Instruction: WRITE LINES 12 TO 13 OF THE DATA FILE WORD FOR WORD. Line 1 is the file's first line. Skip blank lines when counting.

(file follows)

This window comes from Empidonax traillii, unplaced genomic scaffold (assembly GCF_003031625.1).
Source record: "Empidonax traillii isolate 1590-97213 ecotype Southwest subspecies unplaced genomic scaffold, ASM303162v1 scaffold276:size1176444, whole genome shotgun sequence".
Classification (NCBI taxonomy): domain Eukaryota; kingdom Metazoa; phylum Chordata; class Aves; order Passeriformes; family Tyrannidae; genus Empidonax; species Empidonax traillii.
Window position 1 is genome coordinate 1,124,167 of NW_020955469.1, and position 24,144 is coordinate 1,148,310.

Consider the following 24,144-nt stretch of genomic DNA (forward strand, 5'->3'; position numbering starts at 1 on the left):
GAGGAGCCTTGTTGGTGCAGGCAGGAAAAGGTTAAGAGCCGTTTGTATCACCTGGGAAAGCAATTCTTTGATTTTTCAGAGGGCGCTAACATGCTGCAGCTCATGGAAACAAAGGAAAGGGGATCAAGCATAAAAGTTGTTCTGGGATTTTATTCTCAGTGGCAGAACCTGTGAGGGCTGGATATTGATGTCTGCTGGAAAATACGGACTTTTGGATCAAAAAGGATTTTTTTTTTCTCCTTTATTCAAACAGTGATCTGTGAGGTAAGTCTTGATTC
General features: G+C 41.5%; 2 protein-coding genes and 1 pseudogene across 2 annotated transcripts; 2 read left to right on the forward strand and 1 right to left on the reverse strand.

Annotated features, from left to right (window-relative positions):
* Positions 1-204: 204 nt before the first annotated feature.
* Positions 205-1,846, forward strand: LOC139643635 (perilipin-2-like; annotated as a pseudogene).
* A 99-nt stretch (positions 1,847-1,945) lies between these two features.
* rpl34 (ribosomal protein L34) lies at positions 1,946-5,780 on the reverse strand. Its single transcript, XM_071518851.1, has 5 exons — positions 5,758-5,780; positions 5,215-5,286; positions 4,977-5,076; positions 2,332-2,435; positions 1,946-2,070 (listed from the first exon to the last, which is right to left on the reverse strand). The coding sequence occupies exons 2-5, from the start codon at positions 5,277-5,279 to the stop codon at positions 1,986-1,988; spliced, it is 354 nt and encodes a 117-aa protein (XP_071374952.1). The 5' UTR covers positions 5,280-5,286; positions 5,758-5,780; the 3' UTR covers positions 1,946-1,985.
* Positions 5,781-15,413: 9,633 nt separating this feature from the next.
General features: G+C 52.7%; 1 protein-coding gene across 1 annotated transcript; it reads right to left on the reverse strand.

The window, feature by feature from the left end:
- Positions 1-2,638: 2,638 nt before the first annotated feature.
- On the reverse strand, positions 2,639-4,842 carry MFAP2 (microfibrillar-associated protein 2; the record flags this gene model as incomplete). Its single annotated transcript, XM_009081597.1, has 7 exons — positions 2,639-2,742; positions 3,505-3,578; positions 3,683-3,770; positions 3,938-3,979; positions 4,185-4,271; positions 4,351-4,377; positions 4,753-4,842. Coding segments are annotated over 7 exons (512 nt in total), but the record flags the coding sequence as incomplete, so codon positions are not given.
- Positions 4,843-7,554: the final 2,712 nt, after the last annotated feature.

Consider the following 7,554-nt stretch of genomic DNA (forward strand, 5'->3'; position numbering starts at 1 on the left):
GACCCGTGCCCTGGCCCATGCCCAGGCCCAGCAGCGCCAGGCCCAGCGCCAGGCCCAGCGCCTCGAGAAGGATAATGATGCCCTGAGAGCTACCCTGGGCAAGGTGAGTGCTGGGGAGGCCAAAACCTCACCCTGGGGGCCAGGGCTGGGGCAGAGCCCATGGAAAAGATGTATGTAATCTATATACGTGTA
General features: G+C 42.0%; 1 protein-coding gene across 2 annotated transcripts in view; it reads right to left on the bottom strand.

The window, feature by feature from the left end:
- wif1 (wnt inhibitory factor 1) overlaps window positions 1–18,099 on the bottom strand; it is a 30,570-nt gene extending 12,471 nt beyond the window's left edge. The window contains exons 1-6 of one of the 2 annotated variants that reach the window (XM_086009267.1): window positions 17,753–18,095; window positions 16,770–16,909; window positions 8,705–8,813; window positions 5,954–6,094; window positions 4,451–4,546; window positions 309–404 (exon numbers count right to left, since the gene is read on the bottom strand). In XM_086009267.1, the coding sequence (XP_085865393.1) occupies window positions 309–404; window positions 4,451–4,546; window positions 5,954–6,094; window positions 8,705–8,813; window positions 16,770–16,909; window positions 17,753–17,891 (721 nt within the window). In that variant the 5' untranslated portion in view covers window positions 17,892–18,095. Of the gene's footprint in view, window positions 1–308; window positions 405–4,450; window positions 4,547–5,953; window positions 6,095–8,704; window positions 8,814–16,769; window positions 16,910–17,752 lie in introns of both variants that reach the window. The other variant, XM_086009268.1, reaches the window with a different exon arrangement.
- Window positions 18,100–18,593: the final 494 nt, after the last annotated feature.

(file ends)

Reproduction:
* rpl34 (ribosomal protein L34) lies at positions 1,946-5,780 on the reverse strand. Its single transcript, XM_071518851.1, has 5 exons — positions 5,758-5,780; positions 5,215-5,286; positions 4,977-5,076; positions 2,332-2,435; positions 1,946-2,070 (listed from the first exon to the last, which is right to left on the reverse strand). The coding sequence occupies exons 2-5, from the start codon at positions 5,277-5,279 to the stop codon at positions 1,986-1,988; spliced, it is 354 nt and encodes a 117-aa protein (XP_071374952.1). The 5' UTR covers positions 5,280-5,286; positions 5,758-5,780; the 3' UTR covers positions 1,946-1,985.
* Positions 5,781-15,413: 9,633 nt separating this feature from the next.